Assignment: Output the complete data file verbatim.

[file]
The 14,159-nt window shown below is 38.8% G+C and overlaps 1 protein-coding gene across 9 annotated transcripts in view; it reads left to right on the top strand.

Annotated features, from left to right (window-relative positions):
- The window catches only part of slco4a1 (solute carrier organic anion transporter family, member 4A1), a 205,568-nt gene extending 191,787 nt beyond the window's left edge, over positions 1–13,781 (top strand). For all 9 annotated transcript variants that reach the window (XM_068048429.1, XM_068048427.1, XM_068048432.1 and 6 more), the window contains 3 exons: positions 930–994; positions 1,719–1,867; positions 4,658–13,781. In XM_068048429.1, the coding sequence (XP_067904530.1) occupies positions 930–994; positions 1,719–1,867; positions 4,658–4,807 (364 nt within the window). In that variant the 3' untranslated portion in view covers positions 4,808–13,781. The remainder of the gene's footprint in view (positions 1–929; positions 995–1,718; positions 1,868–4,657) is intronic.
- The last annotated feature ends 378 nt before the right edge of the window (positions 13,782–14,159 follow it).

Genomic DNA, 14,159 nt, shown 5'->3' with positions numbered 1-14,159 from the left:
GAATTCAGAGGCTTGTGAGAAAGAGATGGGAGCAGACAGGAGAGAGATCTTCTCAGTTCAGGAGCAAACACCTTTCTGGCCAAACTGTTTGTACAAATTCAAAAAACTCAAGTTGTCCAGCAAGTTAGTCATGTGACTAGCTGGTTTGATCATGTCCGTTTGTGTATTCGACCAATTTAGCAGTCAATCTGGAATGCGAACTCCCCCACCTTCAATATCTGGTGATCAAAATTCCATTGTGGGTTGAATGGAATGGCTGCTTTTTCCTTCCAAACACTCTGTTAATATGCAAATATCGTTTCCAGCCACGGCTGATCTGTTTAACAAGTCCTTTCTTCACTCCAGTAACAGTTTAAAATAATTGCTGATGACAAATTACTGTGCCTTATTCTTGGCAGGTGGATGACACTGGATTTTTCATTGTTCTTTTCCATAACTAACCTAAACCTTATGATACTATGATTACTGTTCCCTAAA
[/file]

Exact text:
The 14,159-nt window shown below is 38.8% G+C and overlaps 1 protein-coding gene across 9 annotated transcripts in view; it reads left to right on the top strand.

Annotated features, from left to right (window-relative positions):
- The window catches only part of slco4a1 (solute carrier organic anion transporter family, member 4A1), a 205,568-nt gene extending 191,787 nt beyond the window's left edge, over positions 1–13,781 (top strand). For all 9 annotated transcript variants that reach the window (XM_068048429.1, XM_068048427.1, XM_068048432.1 and 6 more), the window contains 3 exons: positions 930–994; positions 1,719–1,867; positions 4,658–13,781. In XM_068048429.1, the coding sequence (XP_067904530.1) occupies positions 930–994; positions 1,719–1,867; positions 4,658–4,807 (364 nt within the window). In that variant the 3' untranslated portion in view covers positions 4,808–13,781. The remainder of the gene's footprint in view (positions 1–929; positions 995–1,718; positions 1,868–4,657) is intronic.
- The last annotated feature ends 378 nt before the right edge of the window (positions 13,782–14,159 follow it).

Genomic DNA, 14,159 nt, shown 5'->3' with positions numbered 1-14,159 from the left:
GAATTCAGAGGCTTGTGAGAAAGAGATGGGAGCAGACAGGAGAGAGATCTTCTCAGTTCAGGAGCAAACACCTTTCTGGCCAAACTGTTTGTACAAATTCAAAAAACTCAAGTTGTCCAGCAAGTTAGTCATGTGACTAGCTGGTTTGATCATGTCCGTTTGTGTATTCGACCAATTTAGCAGTCAATCTGGAATGCGAACTCCCCCACCTTCAATATCTGGTGATCAAAATTCCATTGTGGGTTGAATGGAATGGCTGCTTTTTCCTTCCAAACACTCTGTTAATATGCAAATATCGTTTCCAGCCACGGCTGATCTGTTTAACAAGTCCTTTCTTCACTCCAGTAACAGTTTAAAATAATTGCTGATGACAAATTACTGTGCCTTATTCTTGGCAGGTGGATGACACTGGATTTTTCATTGTTCTTTTCCATAACTAACCTAAACCTTATGATACTATGATTACTGTTCCCTAAA